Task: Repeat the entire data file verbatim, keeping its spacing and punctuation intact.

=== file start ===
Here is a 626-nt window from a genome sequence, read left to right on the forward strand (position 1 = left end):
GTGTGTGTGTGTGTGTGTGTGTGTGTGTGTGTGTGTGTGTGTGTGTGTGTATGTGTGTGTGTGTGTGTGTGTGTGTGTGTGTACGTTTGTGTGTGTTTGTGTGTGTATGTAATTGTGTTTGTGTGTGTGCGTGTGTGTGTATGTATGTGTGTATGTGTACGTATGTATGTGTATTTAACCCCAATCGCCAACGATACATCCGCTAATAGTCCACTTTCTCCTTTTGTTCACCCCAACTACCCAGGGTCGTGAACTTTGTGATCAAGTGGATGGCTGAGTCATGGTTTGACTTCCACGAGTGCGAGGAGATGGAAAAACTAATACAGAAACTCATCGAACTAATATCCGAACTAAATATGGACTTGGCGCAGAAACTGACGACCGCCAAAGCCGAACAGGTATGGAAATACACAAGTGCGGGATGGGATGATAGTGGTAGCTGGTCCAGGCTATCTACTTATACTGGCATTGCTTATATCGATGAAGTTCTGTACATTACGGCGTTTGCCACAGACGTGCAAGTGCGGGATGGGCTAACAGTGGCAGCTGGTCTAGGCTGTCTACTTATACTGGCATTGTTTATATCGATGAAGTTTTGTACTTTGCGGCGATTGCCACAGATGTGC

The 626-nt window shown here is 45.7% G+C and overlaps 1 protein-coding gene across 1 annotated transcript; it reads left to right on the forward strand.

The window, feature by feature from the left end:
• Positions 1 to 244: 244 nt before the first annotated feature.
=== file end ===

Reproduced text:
Here is a 626-nt window from a genome sequence, read left to right on the forward strand (position 1 = left end):
GTGTGTGTGTGTGTGTGTGTGTGTGTGTGTGTGTGTGTGTGTGTGTGTGTATGTGTGTGTGTGTGTGTGTGTGTGTGTGTGTACGTTTGTGTGTGTTTGTGTGTGTATGTAATTGTGTTTGTGTGTGTGCGTGTGTGTGTATGTATGTGTGTATGTGTACGTATGTATGTGTATTTAACCCCAATCGCCAACGATACATCCGCTAATAGTCCACTTTCTCCTTTTGTTCACCCCAACTACCCAGGGTCGTGAACTTTGTGATCAAGTGGATGGCTGAGTCATGGTTTGACTTCCACGAGTGCGAGGAGATGGAAAAACTAATACAGAAACTCATCGAACTAATATCCGAACTAAATATGGACTTGGCGCAGAAACTGACGACCGCCAAAGCCGAACAGGTATGGAAATACACAAGTGCGGGATGGGATGATAGTGGTAGCTGGTCCAGGCTATCTACTTATACTGGCATTGCTTATATCGATGAAGTTCTGTACATTACGGCGTTTGCCACAGACGTGCAAGTGCGGGATGGGCTAACAGTGGCAGCTGGTCTAGGCTGTCTACTTATACTGGCATTGTTTATATCGATGAAGTTTTGTACTTTGCGGCGATTGCCACAGATGTGC

The 626-nt window shown here is 45.7% G+C and overlaps 1 protein-coding gene across 1 annotated transcript; it reads left to right on the forward strand.

The window, feature by feature from the left end:
• Positions 1 to 244: 244 nt before the first annotated feature.